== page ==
NEW YORK: Hip-hop is being recognized as never before as the Grammys get underway Sunday with Jay-Z, who once boycotted the industry awards as biased, leading the nominations.
The music industry´s biggest night, taking place in New York after 15 years in Los Angeles, also looks set to rally behind the #MeToo movement to end sexual harassment with guests planning to wear white roses as symbols of solidarity.
Hip-hop has an uneven history with the Recording Academy, the body of 13,000 music professionals that determines the awards, with only two mostly rap works winning the most prestigious Grammy of Album of the Year.
But in a sign of shifting cultural trends, this year the majority of contenders are hip-hop including Jay-Z´s “4:44,” an introspective album in which he admits infidelity to his wife Beyonce and explores institutional racism, and Kendrick Lamar´s “DAMN.,” a return to a classic rap sound from a voice closely identified with the Black Lives Matter movement.
On the eve of the Grammys, music industry players feted Jay-Z who sounded contrite for boycotting the awards two decades ago.
The rapper who rose from a broken home in Brooklyn to become a multimillionaire businessman accepted a prize as an “industry icon” at a pre-award gala thrown by veteran music executive Clive Davis.
Jay-Z had refused to attend the Grammys in 1999 because the Recording Academy which administers the awards snubbed fellow rapper DMX.
He stayed away, upset at the lack of recognition for hip-hop, until coming in 2004 with wife-to-be Beyonce, who joined him at the Saturday night party.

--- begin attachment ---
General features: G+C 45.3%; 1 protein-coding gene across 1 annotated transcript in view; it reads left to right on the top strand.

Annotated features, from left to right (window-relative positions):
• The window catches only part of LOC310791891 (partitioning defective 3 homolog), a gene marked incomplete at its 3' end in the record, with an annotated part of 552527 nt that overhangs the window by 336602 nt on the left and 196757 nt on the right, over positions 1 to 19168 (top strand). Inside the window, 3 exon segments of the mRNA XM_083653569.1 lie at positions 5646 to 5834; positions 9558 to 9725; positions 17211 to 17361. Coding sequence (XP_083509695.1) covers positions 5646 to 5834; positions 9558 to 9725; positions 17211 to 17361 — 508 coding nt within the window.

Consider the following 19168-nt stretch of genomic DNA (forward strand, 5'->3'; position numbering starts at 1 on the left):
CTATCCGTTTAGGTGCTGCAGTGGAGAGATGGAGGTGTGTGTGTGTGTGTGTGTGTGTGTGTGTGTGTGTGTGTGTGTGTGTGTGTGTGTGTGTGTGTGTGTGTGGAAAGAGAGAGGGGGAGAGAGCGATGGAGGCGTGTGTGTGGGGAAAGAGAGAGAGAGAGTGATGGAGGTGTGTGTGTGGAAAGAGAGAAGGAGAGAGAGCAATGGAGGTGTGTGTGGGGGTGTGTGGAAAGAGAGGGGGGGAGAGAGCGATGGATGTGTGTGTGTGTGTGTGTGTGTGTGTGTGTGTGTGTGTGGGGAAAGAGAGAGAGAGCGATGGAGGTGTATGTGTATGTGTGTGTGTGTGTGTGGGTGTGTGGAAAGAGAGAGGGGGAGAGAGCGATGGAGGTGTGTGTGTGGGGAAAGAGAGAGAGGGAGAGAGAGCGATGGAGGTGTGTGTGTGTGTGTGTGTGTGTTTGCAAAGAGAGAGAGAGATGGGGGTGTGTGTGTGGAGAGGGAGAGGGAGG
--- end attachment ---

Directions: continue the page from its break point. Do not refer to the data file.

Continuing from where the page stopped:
“I realize like, man, art is super subjective and everybody is doing their best and the Academy, they are human like we are,” Jay-Z told the packed ballroom Saturday in a Times Square hotel.
“We can pretend we don´t care, but we really care,” he said of Grammy recognition. “We care because we see the most incredible artists stand on that stage and we aspire to be there.”
A who´s who of top artists performed in his honor, with soul legend Gladys Knight singing her “Midnight Train to Georgia” and Alicia Keys weaving Jay-Z songs from “Hard Knock Life (Ghetto Anthem)” to their collaboration “Empire State of Mind” into a piano medley, interspersed with shouts of his nickname Hov.
Jay-Z is already one of the most accoladed artists in Grammy history with 21 awards. But until this year he had always been passed over for the main categories.
While Jay-Z is ahead Sunday with eight nominations, prognosticators see fewer clear-cut favorites compared with previous years.
West Coast rapper Kendrick Lamar closely trails Jay-Z with seven nods. His previous album, “To Pimp a Butterfly,” became an unofficial soundtrack for the Black Lives Matter movement against police brutality — but fell short for Album of the Year two years ago.
Album of the Year contenders also include two high-selling pop albums — “24K Magic” by Bruno Mars, who has revived fun-loving retro funk, and “Melodrama” by Lorde, the 21-year-old pop prodigy from New Zealand.
A dark horse in the category is “´Awaken, My Love!´,” the psychedelic, R&B-infused album of Childish Gambino, the rap alter ego of actor and comedian Donald Glover.